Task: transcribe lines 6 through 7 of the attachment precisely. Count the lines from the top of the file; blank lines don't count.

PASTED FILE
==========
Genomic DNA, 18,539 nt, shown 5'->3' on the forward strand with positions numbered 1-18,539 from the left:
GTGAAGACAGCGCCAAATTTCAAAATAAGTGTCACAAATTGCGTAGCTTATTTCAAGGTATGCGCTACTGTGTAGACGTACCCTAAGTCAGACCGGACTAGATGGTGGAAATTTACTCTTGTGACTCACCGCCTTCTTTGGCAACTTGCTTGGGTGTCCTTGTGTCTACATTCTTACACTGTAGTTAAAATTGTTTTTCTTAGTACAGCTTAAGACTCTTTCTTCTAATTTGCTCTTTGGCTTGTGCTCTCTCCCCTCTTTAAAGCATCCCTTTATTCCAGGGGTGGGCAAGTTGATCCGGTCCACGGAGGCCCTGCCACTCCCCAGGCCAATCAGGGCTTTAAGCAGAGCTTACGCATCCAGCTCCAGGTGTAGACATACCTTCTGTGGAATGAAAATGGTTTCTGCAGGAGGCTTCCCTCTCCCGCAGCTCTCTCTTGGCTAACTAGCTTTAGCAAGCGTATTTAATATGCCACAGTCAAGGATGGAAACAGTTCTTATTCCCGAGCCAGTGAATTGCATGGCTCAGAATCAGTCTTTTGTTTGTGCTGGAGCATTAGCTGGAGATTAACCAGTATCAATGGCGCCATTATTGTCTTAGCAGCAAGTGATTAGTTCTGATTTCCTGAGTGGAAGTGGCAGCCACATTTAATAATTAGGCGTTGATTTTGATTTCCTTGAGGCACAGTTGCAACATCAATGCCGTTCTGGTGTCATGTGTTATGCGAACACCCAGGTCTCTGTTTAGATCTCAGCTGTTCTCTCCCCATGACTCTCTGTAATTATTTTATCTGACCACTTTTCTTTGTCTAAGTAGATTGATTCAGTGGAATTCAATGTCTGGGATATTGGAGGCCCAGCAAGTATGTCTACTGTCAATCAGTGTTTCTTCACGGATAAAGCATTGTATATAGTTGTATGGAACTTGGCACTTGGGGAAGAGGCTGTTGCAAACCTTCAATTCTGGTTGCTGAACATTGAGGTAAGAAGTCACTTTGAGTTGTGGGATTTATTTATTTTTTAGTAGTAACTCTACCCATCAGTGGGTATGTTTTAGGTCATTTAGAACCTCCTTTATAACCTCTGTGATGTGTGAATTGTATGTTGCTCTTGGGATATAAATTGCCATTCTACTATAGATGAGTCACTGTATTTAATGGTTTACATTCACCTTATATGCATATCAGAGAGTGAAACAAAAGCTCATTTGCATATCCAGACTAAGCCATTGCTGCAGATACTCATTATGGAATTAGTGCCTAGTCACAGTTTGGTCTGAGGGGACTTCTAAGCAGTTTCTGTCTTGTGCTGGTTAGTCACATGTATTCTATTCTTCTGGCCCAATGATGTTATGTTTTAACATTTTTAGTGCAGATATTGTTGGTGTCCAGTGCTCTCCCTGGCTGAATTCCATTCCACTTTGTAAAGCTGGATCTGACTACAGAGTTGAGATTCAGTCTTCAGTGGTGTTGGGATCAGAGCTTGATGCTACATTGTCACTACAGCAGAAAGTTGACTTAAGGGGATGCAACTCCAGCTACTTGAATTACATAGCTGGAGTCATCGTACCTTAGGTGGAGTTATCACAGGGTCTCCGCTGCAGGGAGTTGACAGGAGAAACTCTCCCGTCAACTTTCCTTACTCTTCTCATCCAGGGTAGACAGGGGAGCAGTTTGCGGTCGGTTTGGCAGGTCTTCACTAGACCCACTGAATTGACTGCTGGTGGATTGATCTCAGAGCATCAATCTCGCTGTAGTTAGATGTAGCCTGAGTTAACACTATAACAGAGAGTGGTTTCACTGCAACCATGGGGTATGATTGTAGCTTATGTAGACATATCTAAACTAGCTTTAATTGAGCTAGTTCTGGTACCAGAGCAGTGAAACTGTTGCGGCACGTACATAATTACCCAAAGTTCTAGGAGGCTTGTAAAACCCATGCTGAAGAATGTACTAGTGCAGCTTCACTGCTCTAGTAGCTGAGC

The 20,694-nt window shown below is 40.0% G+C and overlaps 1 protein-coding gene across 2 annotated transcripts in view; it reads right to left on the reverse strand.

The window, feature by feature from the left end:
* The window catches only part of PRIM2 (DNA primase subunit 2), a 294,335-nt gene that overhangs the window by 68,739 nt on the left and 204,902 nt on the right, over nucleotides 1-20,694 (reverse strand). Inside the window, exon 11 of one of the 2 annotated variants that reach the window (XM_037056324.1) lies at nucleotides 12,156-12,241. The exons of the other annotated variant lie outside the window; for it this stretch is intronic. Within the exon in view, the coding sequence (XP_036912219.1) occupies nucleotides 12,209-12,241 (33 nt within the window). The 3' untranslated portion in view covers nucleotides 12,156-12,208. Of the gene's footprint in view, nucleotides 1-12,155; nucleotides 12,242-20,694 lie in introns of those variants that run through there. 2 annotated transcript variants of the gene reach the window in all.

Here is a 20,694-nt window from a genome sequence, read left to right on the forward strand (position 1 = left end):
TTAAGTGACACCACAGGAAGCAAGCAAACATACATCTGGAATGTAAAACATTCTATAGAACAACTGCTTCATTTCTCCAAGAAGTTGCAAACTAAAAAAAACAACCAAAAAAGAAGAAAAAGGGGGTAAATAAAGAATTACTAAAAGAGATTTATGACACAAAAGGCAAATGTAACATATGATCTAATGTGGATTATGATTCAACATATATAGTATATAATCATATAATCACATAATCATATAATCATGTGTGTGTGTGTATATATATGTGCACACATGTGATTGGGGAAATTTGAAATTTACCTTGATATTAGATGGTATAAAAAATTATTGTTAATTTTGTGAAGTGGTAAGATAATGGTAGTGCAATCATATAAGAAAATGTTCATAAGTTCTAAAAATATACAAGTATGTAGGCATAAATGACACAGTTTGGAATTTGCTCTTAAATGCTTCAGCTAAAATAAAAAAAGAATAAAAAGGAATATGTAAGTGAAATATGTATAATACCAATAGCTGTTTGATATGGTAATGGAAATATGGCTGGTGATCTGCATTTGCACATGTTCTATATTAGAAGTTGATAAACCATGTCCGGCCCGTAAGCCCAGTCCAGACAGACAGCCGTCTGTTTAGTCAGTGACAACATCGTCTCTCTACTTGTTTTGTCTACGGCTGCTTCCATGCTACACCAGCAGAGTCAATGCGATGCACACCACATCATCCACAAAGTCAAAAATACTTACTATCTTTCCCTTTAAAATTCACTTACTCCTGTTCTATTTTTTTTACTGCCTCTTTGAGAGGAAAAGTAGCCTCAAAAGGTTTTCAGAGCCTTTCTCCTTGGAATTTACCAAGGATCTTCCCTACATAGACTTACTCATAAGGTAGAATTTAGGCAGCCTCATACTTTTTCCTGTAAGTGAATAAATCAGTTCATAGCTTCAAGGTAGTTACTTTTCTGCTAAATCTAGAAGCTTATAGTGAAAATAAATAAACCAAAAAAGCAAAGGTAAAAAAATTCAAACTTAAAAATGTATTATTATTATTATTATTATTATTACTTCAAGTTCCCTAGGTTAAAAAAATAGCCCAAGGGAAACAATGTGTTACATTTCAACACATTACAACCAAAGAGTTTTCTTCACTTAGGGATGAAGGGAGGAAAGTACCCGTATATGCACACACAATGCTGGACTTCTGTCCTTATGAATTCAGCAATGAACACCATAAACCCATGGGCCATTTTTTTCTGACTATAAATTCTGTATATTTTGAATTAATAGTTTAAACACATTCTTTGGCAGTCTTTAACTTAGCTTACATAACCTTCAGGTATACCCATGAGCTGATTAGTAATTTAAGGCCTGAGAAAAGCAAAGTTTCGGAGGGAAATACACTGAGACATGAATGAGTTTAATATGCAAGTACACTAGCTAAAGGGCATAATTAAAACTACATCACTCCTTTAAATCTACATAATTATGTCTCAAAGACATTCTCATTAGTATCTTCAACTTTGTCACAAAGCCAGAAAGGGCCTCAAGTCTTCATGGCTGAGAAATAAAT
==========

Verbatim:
Here is a 20,694-nt window from a genome sequence, read left to right on the forward strand (position 1 = left end):
TTAAGTGACACCACAGGAAGCAAGCAAACATACATCTGGAATGTAAAACATTCTATAGAACAACTGCTTCATTTCTCCAAGAAGTTGCAAACTAAAAAAAACAACCAAAAAAGAAGAAAAAGGGGGTAAATAAAGAATTACTAAAAGAGATTTATGACACAAAAGGCAAATGTAACATATGATCTAATGTGGATTATGATTCAACATATATAGTATATAATCATATAATCACATAATCATATAATCATGTGTGTGTGTGTATATATATGTGCACACATGTGATTGGGGAAATTTGAAATTTACCTTGATATTAGATGGTATAAAAAATTATTGTTAATTTTGTGAAGTGGTAAGATAATGGTAGTGCAATCATATAAGAAAATGTTCATAAGTTCTAAAAATATACAAGTATGTAGGCATAAATGACACAGTTTGGAATTTGCTCTTAAATGCTTCAGCTAAAATAAAAAAAGAATAAAAAGGAATATGTAAGTGAAATATGTATAATACCAATAGCTGTTTGATATGGTAATGGAAATATGGCTGGTGATCTGCATTTGCACATGTTCTATATTAGAAGTTGATAAACCATGTCCGGCCCGTAAGCCCAGTCCAGACAGACAGCCGTCTGTTTAGTCAGTGACAACATCGTCTCTCTACTTGTTTTGTCTACGGCTGCTTCCATGCTACACCAGCAGAGTCAATGCGATGCACACCACATCATCCACAAAGTCAAAAATACTTACTATCTTTCCCTTTAAAATTCACTTACTCCTGTTCTATTTTTTTTACTGCCTCTTTGAGAGGAAAAGTAGCCTCAAAAGGTTTTCAGAGCCTTTCTCCTTGGAATTTACCAAGGATCTTCCCTACATAGACTTACTCATAAGGTAGAATTTAGGCAGCCTCATACTTTTTCCTGTAAGTGAATAAATCAGTTCATAGCTTCAAGGTAGTTACTTTTCTGCTAAATCTAGAAGCTTATAGTGAAAATAAATAAACCAAAAAAGCAAAGGTAAAAAAATTCAAACTTAAAAATGTATTATTATTATTATTATTATTATTACTTCAAGTTCCCTAGGTTAAAAAAATAGCCCAAGGGAAACAATGTGTTACATTTCAACACATTACAACCAAAGAGTTTTCTTCACTTAGGGATGAAGGGAGGAAAGTACCCGTATATGCACACACAATGCTGGACTTCTGTCCTTATGAATTCAGCAATGAACACCATAAACCCATGGGCCATTTTTTTCTGACTATAAATTCTGTATATTTTGAATTAATAGTTTAAACACATTCTTTGGCAGTCTTTAACTTAGCTTACATAACCTTCAGGTATACCCATGAGCTGATTAGTAATTTAAGGCCTGAGAAAAGCAAAGTTTCGGAGGGAAATACACTGAGACATGAATGAGTTTAATATGCAAGTACACTAGCTAAAGGGCATAATTAAAACTACATCACTCCTTTAAATCTACATAATTATGTCTCAAAGACATTCTCATTAGTATCTTCAACTTTGTCACAAAGCCAGAAAGGGCCTCAAGTCTTCATGGCTGAGAAATAAAT